They spend years building up their endurance, stretching their limits, exercising and training to surpass themselves. Likewise we can train ourselves and stretch those limits to be able to spend longer in that focused state.

Such a runner will also tell you of the necessity of rest, and the risk of injury should they ignore it. Even if they can run a race at a certain pace, it would be dangerous to do so every day.

You cannot spend all of your time at maximum output, and that does not make you guilty of slacking to acknowledge it as such. Those thoughts can be dangerous, and will lead to a lot of guilt and a feeling of being a fraud.

You're not. You're pacing for the longer race.


That spark is a very powerful force, and being able to control it well is almost like a super power.

Everything feels clearer, things make sense, and absurd problems unravel in front of you. That very strength is what has propelled me in my career to do things beyond what I'd have believed possible.

That strength is also what's cost me dearly in relationships, sleep, health, and many other facets of life.

By this point I have more control over it, but still there's the siren's call, the temptation to give over everything. I've done it before, and it's gotten me promoted, praised, and recognized beyond my wildest dreams.

When I stopped afterwards and looked around I realized a depressing truth. Friendships had dwindled, my health had waned, and what was left of me had slowly faded away. The cost is high, the burn out is real, but still that temptation remains.

Seeking Help

It is not weakness to seek help, it's the strength and bravery to admit that you cannot carry on by yourself anymore, and that you're willing to work to be better.

If you find yourself depressed, this is especially important as it becomes all the easier to give over to that spark and feed everything to it. It becomes an escape, and that's the very moment in which you need the most help to pull yourself back out.

We're not great at recognizing or dealing with our own emotions, and because of that they can rule us. Learning to control them, and having someone to talk through them is critical.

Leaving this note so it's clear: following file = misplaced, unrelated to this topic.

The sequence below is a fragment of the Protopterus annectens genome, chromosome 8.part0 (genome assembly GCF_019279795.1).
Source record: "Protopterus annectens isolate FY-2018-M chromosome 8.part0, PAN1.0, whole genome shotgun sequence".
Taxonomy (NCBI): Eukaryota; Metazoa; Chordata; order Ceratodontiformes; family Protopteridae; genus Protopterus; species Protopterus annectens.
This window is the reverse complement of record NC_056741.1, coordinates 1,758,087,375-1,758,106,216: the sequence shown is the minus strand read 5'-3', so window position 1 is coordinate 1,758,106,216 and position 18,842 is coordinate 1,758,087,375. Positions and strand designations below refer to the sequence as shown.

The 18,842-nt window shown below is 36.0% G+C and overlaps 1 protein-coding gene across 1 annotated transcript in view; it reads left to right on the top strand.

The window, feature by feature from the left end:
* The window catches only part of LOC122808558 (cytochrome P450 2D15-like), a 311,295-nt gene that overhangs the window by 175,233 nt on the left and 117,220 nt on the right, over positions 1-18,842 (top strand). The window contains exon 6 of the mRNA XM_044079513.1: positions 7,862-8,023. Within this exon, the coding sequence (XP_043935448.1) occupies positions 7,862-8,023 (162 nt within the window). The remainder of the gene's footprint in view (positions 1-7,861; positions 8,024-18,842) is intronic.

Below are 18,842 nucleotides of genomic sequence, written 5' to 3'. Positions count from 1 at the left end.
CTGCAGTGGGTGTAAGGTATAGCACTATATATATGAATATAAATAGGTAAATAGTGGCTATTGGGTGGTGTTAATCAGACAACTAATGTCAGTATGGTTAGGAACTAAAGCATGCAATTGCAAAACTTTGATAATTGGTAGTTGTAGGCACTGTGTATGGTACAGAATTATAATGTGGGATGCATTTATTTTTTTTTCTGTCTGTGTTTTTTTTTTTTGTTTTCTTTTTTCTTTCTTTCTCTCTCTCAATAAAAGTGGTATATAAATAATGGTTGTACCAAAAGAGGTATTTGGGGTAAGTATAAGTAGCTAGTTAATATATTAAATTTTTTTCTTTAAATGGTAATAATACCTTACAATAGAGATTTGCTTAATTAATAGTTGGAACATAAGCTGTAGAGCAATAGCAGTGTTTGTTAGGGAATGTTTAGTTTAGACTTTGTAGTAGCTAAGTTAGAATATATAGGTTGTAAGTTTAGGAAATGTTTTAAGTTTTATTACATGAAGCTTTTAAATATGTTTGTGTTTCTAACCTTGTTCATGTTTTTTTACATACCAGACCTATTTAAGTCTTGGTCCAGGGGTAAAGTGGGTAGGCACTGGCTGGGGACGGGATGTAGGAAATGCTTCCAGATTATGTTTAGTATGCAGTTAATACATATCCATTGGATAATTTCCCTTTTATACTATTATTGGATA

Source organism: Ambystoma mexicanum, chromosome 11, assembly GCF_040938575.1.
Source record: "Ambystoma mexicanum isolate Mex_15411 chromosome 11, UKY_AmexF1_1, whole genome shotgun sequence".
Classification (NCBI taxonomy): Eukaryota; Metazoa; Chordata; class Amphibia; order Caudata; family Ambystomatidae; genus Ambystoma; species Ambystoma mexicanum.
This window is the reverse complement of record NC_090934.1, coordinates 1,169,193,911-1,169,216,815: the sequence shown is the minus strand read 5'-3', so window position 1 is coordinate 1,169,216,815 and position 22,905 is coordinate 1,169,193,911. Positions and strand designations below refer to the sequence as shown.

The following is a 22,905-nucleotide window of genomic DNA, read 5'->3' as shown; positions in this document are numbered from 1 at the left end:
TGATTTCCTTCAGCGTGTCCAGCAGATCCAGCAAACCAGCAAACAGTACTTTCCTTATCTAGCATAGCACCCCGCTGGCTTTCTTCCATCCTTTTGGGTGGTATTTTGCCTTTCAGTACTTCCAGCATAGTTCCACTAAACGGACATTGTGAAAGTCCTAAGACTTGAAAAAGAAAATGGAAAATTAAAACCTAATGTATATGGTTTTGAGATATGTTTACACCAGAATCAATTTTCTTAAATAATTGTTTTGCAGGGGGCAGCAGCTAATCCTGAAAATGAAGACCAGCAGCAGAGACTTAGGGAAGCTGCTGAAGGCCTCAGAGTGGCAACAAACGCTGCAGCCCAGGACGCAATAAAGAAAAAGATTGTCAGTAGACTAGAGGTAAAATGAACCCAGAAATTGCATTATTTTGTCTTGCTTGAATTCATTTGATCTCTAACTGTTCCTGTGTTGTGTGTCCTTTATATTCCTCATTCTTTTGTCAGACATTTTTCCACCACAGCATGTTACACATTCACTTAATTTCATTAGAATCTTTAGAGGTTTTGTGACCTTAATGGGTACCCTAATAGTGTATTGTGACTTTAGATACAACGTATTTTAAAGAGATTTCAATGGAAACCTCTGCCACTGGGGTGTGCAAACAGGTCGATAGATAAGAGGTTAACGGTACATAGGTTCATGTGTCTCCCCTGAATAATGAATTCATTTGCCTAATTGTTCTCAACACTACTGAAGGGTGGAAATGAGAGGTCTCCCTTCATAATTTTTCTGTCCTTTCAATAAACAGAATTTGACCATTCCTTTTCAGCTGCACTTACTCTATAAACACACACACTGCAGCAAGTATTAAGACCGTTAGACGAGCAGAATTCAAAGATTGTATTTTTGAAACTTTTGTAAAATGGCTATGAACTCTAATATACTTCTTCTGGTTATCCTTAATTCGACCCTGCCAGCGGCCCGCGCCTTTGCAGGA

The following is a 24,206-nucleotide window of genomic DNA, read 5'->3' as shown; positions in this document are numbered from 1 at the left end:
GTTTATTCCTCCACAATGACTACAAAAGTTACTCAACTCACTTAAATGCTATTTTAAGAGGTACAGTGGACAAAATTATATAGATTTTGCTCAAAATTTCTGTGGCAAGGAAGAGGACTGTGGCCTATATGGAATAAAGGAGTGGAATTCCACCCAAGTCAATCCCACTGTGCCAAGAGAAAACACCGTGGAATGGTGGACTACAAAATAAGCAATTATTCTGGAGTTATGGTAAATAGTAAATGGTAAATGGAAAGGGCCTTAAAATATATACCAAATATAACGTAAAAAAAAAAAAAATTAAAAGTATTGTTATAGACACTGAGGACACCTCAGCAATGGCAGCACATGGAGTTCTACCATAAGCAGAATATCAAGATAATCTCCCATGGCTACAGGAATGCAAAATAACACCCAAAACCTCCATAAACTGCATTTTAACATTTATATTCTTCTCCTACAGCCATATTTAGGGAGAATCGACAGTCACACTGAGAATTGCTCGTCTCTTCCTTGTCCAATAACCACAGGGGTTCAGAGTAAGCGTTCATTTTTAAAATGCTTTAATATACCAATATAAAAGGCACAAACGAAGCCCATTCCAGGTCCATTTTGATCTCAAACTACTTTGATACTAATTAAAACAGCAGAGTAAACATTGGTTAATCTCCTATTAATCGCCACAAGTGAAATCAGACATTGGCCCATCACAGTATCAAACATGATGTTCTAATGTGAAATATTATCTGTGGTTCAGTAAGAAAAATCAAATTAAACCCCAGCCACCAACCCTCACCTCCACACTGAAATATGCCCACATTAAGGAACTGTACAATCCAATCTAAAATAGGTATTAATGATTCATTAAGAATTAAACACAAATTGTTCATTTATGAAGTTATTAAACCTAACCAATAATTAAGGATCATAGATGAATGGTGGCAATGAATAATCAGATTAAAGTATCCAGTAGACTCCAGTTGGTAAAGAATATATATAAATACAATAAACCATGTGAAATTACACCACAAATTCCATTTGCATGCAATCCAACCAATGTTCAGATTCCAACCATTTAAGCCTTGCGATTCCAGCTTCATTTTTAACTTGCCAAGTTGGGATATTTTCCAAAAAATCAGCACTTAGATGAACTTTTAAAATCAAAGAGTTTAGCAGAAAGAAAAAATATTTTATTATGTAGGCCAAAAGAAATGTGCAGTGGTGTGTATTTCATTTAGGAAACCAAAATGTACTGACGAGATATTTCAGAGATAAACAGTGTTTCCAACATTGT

We're blind to ourselves, despite best intentions, and that can be one of the most dangerous things of all to someone with ASD.

Becoming Yourself

You have an incredible gift, and will make many incredible things in your life. It won't be easy, the path won't always be clear, but I know you have the strength to keep walking it.

One day soon you may find someone much like yourself, struggling to go another step. Be the mentor you needed as a kid, because chances are they could use someone a lot like you.

You don't have to be perfect, you just have to care. The world could use more caring and love, and you have more of it in you than you realize.

Know that you're not alone in this crazy thing we call life. I believe in you.

  • Brandon

Top comments (4)

andreasjakof profile image
Andreas Jakof • Edited

Very well written!
I only have a very mild version of ASD, but I know the void and it’s temptations.

Keeping on for long hours. Being in that space, where everything just „clicks“. Producing code that connects all those dots you see. Spending hours looking for the bug. And the feeling when it is done and just works. Looking at it and seeing beauty at work.
Feeling the satisfaction of having created this.

But also the emptiness shortly after or worse the frustration, when you were interrupted and are now struggling to get back to where you were forced to leave, because it felt so „complete“.

tamouse profile image
Tamara Temple

You, my friend, have a gift with words. Cannot like this enough. Thank you for sharing this with us.

wincentbalin profile image
Wincent Balin

This post is poetry. Thank you very much for sharing your experiences!

y1nk profile image

Awesome article - I think this is a useful read even for anyone not on the spectrum.